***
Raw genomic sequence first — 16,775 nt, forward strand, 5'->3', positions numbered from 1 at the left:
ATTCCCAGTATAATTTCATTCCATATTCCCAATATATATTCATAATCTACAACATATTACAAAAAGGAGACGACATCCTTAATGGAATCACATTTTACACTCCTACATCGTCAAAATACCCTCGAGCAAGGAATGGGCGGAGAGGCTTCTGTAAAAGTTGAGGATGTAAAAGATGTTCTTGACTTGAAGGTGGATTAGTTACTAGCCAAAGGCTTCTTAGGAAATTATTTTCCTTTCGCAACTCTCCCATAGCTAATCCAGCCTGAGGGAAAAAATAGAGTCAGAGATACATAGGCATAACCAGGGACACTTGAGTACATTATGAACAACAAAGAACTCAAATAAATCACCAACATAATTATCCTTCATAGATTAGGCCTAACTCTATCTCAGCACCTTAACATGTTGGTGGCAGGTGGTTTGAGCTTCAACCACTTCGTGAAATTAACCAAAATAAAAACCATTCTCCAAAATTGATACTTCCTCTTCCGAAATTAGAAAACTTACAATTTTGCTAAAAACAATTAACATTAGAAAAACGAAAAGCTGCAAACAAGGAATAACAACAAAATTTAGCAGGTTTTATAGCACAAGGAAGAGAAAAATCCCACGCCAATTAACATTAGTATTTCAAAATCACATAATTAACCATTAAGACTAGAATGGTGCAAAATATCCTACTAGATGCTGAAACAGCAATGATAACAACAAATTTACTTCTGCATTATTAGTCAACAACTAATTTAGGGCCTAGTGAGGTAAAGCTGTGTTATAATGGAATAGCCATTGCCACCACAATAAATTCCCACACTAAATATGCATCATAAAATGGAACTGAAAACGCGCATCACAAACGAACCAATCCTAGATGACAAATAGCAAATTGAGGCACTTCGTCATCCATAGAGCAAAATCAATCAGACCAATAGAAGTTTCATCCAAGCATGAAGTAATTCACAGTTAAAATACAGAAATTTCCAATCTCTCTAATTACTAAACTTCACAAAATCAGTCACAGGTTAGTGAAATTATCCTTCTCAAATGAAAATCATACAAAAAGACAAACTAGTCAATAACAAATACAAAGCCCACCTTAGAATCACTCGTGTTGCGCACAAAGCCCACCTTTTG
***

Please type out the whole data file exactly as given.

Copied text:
Raw genomic sequence first — 16,775 nt, forward strand, 5'->3', positions numbered from 1 at the left:
ATTCCCAGTATAATTTCATTCCATATTCCCAATATATATTCATAATCTACAACATATTACAAAAAGGAGACGACATCCTTAATGGAATCACATTTTACACTCCTACATCGTCAAAATACCCTCGAGCAAGGAATGGGCGGAGAGGCTTCTGTAAAAGTTGAGGATGTAAAAGATGTTCTTGACTTGAAGGTGGATTAGTTACTAGCCAAAGGCTTCTTAGGAAATTATTTTCCTTTCGCAACTCTCCCATAGCTAATCCAGCCTGAGGGAAAAAATAGAGTCAGAGATACATAGGCATAACCAGGGACACTTGAGTACATTATGAACAACAAAGAACTCAAATAAATCACCAACATAATTATCCTTCATAGATTAGGCCTAACTCTATCTCAGCACCTTAACATGTTGGTGGCAGGTGGTTTGAGCTTCAACCACTTCGTGAAATTAACCAAAATAAAAACCATTCTCCAAAATTGATACTTCCTCTTCCGAAATTAGAAAACTTACAATTTTGCTAAAAACAATTAACATTAGAAAAACGAAAAGCTGCAAACAAGGAATAACAACAAAATTTAGCAGGTTTTATAGCACAAGGAAGAGAAAAATCCCACGCCAATTAACATTAGTATTTCAAAATCACATAATTAACCATTAAGACTAGAATGGTGCAAAATATCCTACTAGATGCTGAAACAGCAATGATAACAACAAATTTACTTCTGCATTATTAGTCAACAACTAATTTAGGGCCTAGTGAGGTAAAGCTGTGTTATAATGGAATAGCCATTGCCACCACAATAAATTCCCACACTAAATATGCATCATAAAATGGAACTGAAAACGCGCATCACAAACGAACCAATCCTAGATGACAAATAGCAAATTGAGGCACTTCGTCATCCATAGAGCAAAATCAATCAGACCAATAGAAGTTTCATCCAAGCATGAAGTAATTCACAGTTAAAATACAGAAATTTCCAATCTCTCTAATTACTAAACTTCACAAAATCAGTCACAGGTTAGTGAAATTATCCTTCTCAAATGAAAATCATACAAAAAGACAAACTAGTCAATAACAAATACAAAGCCCACCTTAGAATCACTCGTGTTGCGCACAAAGCCCACCTTTTG